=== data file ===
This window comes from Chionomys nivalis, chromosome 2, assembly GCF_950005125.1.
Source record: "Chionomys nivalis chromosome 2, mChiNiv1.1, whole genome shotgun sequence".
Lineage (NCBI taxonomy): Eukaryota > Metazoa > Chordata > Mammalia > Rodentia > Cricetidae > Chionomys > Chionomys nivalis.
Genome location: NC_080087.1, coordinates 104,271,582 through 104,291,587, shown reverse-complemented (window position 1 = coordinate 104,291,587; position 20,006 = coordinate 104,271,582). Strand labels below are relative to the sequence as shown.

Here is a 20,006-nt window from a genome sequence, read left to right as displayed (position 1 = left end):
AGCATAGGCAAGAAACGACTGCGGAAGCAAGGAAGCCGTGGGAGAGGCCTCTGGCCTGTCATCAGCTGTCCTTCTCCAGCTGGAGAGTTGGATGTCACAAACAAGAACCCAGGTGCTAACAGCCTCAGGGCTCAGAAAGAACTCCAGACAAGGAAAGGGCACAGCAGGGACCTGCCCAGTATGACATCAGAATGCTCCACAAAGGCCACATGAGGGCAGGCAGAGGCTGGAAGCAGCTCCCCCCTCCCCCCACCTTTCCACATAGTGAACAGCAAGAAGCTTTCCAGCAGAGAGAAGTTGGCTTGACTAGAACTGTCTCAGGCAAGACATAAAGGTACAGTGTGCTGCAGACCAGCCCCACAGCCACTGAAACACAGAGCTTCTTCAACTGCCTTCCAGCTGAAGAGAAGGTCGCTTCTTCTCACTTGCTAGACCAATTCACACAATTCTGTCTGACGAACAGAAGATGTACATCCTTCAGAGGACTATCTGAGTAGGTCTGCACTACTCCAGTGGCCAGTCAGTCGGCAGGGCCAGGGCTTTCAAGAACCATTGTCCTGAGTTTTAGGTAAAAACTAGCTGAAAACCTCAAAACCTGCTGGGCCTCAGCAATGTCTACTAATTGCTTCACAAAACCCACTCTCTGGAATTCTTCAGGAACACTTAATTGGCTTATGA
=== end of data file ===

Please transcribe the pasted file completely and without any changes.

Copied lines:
This window comes from Chionomys nivalis, chromosome 2, assembly GCF_950005125.1.
Source record: "Chionomys nivalis chromosome 2, mChiNiv1.1, whole genome shotgun sequence".
Lineage (NCBI taxonomy): Eukaryota > Metazoa > Chordata > Mammalia > Rodentia > Cricetidae > Chionomys > Chionomys nivalis.
Genome location: NC_080087.1, coordinates 104,271,582 through 104,291,587, shown reverse-complemented (window position 1 = coordinate 104,291,587; position 20,006 = coordinate 104,271,582). Strand labels below are relative to the sequence as shown.

Here is a 20,006-nt window from a genome sequence, read left to right as displayed (position 1 = left end):
AGCATAGGCAAGAAACGACTGCGGAAGCAAGGAAGCCGTGGGAGAGGCCTCTGGCCTGTCATCAGCTGTCCTTCTCCAGCTGGAGAGTTGGATGTCACAAACAAGAACCCAGGTGCTAACAGCCTCAGGGCTCAGAAAGAACTCCAGACAAGGAAAGGGCACAGCAGGGACCTGCCCAGTATGACATCAGAATGCTCCACAAAGGCCACATGAGGGCAGGCAGAGGCTGGAAGCAGCTCCCCCCTCCCCCCACCTTTCCACATAGTGAACAGCAAGAAGCTTTCCAGCAGAGAGAAGTTGGCTTGACTAGAACTGTCTCAGGCAAGACATAAAGGTACAGTGTGCTGCAGACCAGCCCCACAGCCACTGAAACACAGAGCTTCTTCAACTGCCTTCCAGCTGAAGAGAAGGTCGCTTCTTCTCACTTGCTAGACCAATTCACACAATTCTGTCTGACGAACAGAAGATGTACATCCTTCAGAGGACTATCTGAGTAGGTCTGCACTACTCCAGTGGCCAGTCAGTCGGCAGGGCCAGGGCTTTCAAGAACCATTGTCCTGAGTTTTAGGTAAAAACTAGCTGAAAACCTCAAAACCTGCTGGGCCTCAGCAATGTCTACTAATTGCTTCACAAAACCCACTCTCTGGAATTCTTCAGGAACACTTAATTGGCTTATGA